Directors: Raj & DK, Nikkhil Advani, Tannishtha Chatterjee, Avinash Arun, Nitya Mehra
Cast: Gulshan Devaiah, Saiyami Kher, Richa Chadha, Sumeet Vyas, Ishwak Singh, Rinku Rajguru, Lilette Dubey, Abhishek Banerjee, Geetika Vidya Ohlyan, Ratna Pathak Shah, Shardul Bharadwaj
Streaming on: Amazon Prime Video
Though Covid-19 surfaced more than a year ago, the true magnitude of a global pandemic only dawned upon the world in early March. Over the next nine months, most of us geared through the five stages of grief. Most artists, however, have chosen to weaponize this surreal experience. It’s been fascinating to see quarantine art reflect each of these five stages by being rooted to the specificity of their time. A deluge of genre stories – social comedies and digital thrillers defined by the language of lockdown filmmaking – led the initial stages from denial to depression. Zoom calls and computers became the primary narrative devices. The new normal had an eerie sense of permanence to it: stories were told in the moment for the moment. But with Unpaused, an anthology of five short films, we seem to have entered the last stage: acceptance.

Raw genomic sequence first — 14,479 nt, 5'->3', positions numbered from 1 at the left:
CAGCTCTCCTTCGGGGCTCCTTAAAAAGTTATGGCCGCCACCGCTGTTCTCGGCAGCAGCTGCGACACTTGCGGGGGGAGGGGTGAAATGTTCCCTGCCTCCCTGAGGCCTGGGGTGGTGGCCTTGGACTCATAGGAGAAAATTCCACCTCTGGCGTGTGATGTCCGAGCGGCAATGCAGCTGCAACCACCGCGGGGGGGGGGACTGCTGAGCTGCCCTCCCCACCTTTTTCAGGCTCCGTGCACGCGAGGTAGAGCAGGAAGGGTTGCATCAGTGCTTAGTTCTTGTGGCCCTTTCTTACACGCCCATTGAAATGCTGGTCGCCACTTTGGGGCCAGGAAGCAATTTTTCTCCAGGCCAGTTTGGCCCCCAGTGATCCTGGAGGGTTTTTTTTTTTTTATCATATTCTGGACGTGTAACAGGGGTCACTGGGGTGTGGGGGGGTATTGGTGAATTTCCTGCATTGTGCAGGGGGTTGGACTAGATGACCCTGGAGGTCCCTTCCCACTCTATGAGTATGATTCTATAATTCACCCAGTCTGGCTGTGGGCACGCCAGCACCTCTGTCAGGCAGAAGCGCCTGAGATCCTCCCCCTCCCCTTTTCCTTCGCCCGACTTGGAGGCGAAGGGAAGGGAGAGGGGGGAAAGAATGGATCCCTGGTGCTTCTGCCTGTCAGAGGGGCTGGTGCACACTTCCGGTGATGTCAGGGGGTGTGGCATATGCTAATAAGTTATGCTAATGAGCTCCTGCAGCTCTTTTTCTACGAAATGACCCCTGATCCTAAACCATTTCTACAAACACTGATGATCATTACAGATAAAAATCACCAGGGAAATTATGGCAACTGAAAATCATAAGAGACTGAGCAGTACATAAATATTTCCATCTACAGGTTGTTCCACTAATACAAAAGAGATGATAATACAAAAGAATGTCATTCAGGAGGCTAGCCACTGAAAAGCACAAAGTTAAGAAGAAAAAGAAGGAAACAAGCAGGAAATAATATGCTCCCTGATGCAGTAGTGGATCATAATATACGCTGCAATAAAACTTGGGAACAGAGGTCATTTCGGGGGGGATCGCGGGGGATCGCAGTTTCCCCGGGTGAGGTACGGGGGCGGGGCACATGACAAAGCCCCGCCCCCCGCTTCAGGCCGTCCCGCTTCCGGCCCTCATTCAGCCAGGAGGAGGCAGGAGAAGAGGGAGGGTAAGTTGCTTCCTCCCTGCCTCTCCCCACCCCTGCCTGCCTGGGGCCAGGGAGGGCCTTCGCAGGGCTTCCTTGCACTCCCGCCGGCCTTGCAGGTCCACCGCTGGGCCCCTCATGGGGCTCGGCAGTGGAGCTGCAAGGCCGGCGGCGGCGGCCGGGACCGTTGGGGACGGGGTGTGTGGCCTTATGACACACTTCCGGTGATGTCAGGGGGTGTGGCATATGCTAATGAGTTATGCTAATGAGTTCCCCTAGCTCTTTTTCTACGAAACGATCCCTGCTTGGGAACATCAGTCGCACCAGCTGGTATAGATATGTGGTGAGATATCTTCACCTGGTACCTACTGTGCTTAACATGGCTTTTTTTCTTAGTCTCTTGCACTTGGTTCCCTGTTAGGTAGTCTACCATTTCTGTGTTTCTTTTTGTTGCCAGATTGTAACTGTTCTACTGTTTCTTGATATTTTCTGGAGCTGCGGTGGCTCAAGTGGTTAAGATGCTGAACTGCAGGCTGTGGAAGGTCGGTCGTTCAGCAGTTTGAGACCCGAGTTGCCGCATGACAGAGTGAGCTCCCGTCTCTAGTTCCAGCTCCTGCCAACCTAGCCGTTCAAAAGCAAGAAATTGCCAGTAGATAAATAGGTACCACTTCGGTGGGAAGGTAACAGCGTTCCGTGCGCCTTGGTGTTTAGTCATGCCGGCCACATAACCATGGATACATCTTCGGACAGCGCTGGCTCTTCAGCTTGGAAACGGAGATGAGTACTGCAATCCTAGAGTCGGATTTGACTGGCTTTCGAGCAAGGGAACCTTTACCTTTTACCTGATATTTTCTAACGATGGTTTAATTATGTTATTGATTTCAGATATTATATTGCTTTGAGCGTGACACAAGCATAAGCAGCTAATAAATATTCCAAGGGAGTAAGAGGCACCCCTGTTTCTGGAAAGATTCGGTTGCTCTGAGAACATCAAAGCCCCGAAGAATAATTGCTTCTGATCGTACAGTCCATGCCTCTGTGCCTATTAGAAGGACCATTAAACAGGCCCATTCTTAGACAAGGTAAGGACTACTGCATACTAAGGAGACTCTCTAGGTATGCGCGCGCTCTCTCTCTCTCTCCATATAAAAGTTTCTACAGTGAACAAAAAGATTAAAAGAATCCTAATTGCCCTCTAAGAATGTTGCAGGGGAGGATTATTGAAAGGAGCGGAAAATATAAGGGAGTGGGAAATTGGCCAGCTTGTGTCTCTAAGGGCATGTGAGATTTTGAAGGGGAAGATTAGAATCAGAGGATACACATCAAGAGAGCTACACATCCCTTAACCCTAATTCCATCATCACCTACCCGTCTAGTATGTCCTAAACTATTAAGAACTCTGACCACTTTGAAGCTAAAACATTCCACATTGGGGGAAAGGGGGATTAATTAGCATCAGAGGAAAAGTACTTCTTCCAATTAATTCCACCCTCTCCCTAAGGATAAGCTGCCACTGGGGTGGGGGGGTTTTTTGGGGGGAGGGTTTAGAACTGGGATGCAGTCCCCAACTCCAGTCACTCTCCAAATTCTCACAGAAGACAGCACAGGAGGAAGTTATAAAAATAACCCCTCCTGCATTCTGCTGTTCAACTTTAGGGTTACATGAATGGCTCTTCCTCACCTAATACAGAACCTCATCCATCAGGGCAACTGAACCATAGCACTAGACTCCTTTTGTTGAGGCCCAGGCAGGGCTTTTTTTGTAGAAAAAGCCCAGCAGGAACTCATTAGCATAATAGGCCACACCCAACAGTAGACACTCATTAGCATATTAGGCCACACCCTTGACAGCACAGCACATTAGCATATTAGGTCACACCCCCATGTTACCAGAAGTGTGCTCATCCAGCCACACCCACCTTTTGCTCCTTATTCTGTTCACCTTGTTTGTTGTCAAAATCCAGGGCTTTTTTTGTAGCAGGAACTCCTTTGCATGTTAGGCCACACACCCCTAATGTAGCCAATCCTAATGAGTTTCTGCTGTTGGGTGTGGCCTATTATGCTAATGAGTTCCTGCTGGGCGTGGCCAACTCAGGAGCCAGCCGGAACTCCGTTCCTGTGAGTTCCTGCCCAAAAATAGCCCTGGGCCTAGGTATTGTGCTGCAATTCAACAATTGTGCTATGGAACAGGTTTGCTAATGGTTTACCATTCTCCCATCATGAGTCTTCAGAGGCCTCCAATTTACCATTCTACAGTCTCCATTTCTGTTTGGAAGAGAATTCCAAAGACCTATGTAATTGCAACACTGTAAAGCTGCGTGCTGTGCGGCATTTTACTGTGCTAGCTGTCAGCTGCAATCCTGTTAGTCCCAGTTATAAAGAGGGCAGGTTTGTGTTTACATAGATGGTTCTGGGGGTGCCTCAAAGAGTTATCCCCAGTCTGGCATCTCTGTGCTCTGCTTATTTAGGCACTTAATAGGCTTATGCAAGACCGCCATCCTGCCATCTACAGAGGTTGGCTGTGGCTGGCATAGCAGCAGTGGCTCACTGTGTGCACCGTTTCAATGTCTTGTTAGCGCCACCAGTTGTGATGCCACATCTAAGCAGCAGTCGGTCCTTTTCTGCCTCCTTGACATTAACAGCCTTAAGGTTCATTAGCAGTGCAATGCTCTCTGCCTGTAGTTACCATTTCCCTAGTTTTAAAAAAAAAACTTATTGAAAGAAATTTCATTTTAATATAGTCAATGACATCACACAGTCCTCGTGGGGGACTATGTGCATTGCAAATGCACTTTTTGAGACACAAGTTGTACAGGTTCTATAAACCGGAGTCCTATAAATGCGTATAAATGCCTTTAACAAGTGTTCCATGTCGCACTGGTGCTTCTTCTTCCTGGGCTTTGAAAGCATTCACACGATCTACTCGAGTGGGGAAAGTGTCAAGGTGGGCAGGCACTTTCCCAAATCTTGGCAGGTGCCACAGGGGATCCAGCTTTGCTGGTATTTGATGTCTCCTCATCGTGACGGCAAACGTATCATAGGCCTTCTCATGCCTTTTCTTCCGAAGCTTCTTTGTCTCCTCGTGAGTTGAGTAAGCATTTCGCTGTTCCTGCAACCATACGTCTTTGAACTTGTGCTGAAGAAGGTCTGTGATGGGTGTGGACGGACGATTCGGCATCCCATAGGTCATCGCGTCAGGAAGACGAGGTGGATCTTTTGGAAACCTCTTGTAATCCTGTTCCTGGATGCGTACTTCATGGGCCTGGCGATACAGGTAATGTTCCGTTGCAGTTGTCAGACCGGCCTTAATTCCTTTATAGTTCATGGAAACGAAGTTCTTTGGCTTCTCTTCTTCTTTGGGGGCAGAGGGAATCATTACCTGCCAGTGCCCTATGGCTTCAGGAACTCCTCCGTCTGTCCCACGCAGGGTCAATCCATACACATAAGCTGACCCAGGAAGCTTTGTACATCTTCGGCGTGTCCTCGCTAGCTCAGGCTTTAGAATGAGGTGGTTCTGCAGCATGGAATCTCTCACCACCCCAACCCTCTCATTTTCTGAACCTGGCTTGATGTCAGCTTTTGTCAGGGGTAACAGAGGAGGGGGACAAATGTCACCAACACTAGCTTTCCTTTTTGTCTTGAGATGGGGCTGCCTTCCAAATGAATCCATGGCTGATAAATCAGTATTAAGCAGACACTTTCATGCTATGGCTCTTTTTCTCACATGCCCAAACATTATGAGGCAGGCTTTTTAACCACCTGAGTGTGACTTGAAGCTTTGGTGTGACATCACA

Equipped with the luxury of hindsight, and freed from the logistics of isolation, artists are now in a position to reflect on the sociocultural aftershocks of the quake. They are finally distant enough to make sense of it. The camera need not be a gimmick anymore. The novelty of characters speaking to screens has passed. As a result, even though the films of Unpaused are centered on people struggling to come to terms with the new normal, the filmmaking itself is no more limited by those terms. Consequently, Unpaused hinges on the theme of new beginnings. Hope is the heart of acceptance, and it’s nice to see stories being told about a moment.
But the cinema of hope is different from hope itself – it’s a shackled beast. The resolutions morph into one another. Like disaster movies that thrive on the union of disparate souls, four of Unpaused’s five shorts revolve around the birth of unlikely bonds. In Nitya Mehra’s Chaand Mubarak, a paranoid spinster (Ratna Pathak Shah) warms up to a Muslim rickshaw driver (Shardul Bharadwaj) in the thick of lockdown. It’s sweet but all too predictable: the slow dropping of guard, the cultural exchanges, the curious chats, the opposite ends of the economic spectrum, the sappy moral core. In Tannishtha Chaterjee’s Rat-A-Tat, arguably the weakest of the lot, a crabby “senior citizen” (Lilette Dubey) warms up to her sloppy young neighbour (Sairat’s Rinku Rajguru) when a rat invades her house. The quasi-French background score is the least of its worries. Their chemistry is stilted, the writing lacks fluidity, the moments between the two drift along in a bid to look unrehearsed, and the director fails to use Rinku Rajguru’s distinctly expressive face.